Vibrant waterfront for hipster Lake Park? Leaders say time’s right


Empty boat slips and dated condos hardly make for a vibrant waterfront for the town of Lake Park — once dubbed “The Jewel of the Palm Beaches.”

Mayor Michael O’Rourke is hoping to recapture that past glory with a marina makeover that includes a promenade with restaurants and shops. As for those condos, how about brand new 15-story towers? All would connect seamlessly with a downtown currently undergoing a renaissance.


“You have this beautiful marina and it’s kind of underutilized,” O’Rourke said. “We are trying to get investments.”

That’s why city leaders met last week with a group of about 50 investors, bankers and brokers.

While Lake Park residents have heard ideas about redeveloping the marina for years, town leaders say now may be the time to finally make it happen.

But O’Rourke’s big dream will require big money for the small town (about 9,000 residents in 2.3 square miles) that’s tucked between North Palm Beach to the north, Riviera Beach to the south and Palm Beach Gardens to the west. Lake Park has a mix of middle- and lower-income residents and more than its share of strip malls, but its marina always has been the town’s diamond. And a makeover of the waterfront could further Lake Park’s new identity as a destination, rather than a drive-through, town leaders hope. “Lake Park has rediscovered itself so to speak,” said O’Rourke. “In the downtown area, we have a different component than the proposed waterfront property. But, we want to try to make this town grow and become really thriving.”

The town’s downtown Park Avenue area, which has seen an upgrade in recent years, has a kind of hipster feel. Artist-turned-entrepreneur-turned-local real estate investor A.J. Brockman opened Brewhouse Gallery four years ago and revitalized the former Kelsey Club, which this weekend is the center of a block party. The downtown also has an art supply store, a Vietnamese restaurant and a tattoo artist studio.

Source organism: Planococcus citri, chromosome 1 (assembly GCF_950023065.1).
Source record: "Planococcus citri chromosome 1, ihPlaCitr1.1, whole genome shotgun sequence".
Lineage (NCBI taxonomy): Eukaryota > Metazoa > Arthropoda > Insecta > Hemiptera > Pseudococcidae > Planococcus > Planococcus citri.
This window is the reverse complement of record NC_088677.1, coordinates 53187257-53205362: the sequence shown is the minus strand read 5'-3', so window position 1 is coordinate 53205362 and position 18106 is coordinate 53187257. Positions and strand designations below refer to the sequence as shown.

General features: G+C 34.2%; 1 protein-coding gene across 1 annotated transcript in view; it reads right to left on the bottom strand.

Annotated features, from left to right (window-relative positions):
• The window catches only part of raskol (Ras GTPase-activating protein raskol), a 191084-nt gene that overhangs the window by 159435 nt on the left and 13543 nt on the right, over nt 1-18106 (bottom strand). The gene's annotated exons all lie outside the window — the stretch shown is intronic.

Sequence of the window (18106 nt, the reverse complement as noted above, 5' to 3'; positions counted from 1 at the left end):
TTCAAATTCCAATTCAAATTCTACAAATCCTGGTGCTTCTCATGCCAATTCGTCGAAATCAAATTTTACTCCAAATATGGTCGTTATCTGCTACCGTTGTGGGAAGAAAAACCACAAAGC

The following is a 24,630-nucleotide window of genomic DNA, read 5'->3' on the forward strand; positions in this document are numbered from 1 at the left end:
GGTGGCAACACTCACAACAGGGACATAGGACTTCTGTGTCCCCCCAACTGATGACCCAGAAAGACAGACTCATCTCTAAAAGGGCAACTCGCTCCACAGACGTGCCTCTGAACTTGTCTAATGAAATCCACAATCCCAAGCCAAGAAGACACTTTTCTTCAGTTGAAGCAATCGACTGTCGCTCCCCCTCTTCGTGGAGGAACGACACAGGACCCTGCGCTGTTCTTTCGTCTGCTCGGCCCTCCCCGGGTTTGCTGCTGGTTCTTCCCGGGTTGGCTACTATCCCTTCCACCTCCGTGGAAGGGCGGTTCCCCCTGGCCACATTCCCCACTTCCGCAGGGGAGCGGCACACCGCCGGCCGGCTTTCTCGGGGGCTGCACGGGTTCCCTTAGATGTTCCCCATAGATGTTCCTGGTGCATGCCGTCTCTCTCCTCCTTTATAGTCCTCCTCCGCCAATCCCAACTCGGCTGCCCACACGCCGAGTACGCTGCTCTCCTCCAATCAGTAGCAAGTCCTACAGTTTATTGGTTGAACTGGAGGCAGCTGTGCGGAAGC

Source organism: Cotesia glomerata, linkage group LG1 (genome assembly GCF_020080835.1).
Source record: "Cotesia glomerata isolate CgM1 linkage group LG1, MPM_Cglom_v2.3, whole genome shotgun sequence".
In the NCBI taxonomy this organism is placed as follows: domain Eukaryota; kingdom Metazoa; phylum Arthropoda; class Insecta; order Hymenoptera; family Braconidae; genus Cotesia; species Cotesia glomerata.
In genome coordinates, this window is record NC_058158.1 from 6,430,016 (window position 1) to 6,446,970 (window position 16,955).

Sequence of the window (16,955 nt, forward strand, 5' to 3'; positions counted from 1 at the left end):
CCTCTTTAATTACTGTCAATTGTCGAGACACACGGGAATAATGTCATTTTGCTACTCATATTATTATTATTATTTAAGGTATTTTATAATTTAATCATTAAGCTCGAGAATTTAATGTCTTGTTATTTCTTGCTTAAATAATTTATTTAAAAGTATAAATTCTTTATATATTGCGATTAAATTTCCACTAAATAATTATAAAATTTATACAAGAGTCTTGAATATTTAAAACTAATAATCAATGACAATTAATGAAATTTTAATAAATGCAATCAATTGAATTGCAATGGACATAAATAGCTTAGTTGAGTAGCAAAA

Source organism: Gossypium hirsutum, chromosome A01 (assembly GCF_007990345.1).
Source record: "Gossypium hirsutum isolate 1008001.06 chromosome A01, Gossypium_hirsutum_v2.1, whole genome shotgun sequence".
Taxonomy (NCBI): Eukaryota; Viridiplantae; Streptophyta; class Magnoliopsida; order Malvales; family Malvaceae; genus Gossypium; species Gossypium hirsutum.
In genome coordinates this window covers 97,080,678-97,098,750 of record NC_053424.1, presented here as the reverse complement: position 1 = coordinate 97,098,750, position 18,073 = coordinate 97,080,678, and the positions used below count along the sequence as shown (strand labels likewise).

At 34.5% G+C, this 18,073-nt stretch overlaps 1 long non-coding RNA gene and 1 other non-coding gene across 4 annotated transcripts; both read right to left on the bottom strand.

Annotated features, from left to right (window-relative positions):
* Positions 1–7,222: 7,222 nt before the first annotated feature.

As for the plans for revitalization, town leaders envision a higher density living area (plans show building heights up to 15 stories) near the marina, then a gradual decrease in heights and architectural styles of buildings toward the residential edge to the west. Lake Park is looking to emulate West Palm Beach’s Antique Row, with thriving businesses on the ground level and housing above.

The town of North Palm Beach aims to revitalize its retail and housing along U.S. 1 — which is plagued by empty office buildings — to encourage foot traffic and bicycling.

Lake Park residents have heard pitches before about redeveloping the marina area. But town manager John D’Agostino said the dream has picked up steam in recent years.

In January, Lake Park rezoned the approximate 80 acres, which stretches from Silver Beach Road to Palmetto Drive, for mixed-use development. Then it hired Redevelopment Management Associates, a Pompano Beach-based consulting and management firm that worked to remodel parts of Delray Beach and West Palm Beach.

On Wednesday, D’Agostino, during the meeting with potential investors, said: “We are looking for partners. We want you to make our visionary idea a dream come true.”

While the town would like to see 10-story buildings near , the luscious green space overlooking the water, D’Agostino said he wants developers to have some freedom to create, not just develop.

Whatever gets developed farther inland will not be as high.

The town is asking to keep buildings at two to three stories, so they blend into the residential area. More greenery, sidewalks and lighting running from Kelsey Park into the 700 and 900 blocks of Park Avenue also is proposed to help make a smooth transition between the neighborhoods.

Town officials boast that residents and the county are on board for this renovation mission, but what they seem most excited about is finding a way to get their town back on the modern map.

“It’s an incredible opportunity for Lake Park to really establish itself and create a future for its community,” said D’Agostino.